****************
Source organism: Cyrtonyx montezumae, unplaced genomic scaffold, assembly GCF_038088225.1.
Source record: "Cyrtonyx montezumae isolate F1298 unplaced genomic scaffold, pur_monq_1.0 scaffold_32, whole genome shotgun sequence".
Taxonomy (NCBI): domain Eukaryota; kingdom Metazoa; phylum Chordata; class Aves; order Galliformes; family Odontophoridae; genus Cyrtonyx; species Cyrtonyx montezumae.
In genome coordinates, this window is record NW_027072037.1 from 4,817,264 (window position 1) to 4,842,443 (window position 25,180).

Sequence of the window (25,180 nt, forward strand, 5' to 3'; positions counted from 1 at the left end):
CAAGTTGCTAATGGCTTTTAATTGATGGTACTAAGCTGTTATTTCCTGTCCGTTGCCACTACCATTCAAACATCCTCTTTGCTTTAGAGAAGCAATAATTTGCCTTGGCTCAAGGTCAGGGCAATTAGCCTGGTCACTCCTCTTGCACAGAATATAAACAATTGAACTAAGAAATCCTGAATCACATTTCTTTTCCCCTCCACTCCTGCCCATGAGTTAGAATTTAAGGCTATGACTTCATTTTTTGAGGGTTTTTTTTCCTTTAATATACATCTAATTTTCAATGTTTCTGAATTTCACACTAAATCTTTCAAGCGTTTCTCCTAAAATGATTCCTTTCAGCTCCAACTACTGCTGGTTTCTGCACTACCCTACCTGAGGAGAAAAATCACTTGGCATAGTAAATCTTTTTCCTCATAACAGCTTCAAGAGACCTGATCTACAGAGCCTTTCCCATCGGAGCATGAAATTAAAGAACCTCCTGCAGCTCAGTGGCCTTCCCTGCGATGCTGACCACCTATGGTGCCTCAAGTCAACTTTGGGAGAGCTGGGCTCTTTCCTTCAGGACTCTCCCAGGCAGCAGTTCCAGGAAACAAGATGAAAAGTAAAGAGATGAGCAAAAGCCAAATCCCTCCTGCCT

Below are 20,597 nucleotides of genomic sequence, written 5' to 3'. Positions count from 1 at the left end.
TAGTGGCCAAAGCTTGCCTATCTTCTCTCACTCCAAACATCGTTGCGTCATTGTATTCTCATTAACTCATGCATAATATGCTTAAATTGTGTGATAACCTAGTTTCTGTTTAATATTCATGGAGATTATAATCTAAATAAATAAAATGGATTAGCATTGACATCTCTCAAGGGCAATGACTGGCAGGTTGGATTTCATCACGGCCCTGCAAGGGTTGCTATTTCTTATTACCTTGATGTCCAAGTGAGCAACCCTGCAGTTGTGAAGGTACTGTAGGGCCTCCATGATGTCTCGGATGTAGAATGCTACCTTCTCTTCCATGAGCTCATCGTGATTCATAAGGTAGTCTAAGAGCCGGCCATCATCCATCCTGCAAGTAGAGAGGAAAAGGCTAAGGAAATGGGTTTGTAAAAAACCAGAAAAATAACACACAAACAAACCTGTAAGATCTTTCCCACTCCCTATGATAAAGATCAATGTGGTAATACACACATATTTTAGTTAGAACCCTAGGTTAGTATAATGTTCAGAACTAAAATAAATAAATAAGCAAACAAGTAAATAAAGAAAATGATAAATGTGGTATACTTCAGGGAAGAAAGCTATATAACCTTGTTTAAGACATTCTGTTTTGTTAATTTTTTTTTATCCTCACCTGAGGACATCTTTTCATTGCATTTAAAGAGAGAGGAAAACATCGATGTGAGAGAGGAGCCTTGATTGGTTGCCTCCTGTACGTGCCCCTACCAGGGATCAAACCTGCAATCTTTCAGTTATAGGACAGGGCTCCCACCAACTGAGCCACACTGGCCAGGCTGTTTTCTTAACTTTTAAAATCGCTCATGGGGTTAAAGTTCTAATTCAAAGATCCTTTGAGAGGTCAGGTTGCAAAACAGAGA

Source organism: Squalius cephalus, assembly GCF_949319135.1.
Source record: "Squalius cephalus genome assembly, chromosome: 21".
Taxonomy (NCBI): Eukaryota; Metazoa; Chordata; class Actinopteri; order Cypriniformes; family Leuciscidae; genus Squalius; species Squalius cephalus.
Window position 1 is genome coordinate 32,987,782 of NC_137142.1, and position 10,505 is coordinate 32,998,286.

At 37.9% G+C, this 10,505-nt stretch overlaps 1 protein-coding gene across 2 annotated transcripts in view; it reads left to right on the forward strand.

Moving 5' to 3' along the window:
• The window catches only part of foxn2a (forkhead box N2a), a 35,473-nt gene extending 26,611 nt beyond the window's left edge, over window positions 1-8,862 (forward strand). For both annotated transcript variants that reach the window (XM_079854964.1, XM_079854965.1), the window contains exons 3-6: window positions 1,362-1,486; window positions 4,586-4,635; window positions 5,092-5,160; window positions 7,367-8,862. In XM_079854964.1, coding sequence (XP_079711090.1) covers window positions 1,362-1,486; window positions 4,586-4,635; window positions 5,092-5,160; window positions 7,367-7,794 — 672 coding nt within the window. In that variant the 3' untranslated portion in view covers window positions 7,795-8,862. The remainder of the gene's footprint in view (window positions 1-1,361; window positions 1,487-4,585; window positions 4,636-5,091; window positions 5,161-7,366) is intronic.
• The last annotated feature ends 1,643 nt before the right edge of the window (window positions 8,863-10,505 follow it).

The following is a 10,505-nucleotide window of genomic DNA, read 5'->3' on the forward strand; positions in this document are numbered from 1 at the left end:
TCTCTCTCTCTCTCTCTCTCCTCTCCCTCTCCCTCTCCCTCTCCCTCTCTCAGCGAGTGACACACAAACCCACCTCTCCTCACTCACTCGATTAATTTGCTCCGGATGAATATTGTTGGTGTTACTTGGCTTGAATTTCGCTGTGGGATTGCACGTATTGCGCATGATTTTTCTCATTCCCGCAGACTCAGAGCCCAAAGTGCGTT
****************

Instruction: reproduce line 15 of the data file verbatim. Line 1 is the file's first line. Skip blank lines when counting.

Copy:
• The window catches only part of foxn2a (forkhead box N2a), a 35,473-nt gene extending 26,611 nt beyond the window's left edge, over window positions 1-8,862 (forward strand). For both annotated transcript variants that reach the window (XM_079854964.1, XM_079854965.1), the window contains exons 3-6: window positions 1,362-1,486; window positions 4,586-4,635; window positions 5,092-5,160; window positions 7,367-8,862. In XM_079854964.1, coding sequence (XP_079711090.1) covers window positions 1,362-1,486; window positions 4,586-4,635; window positions 5,092-5,160; window positions 7,367-7,794 — 672 coding nt within the window. In that variant the 3' untranslated portion in view covers window positions 7,795-8,862. The remainder of the gene's footprint in view (window positions 1-1,361; window positions 1,487-4,585; window positions 4,636-5,091; window positions 5,161-7,366) is intronic.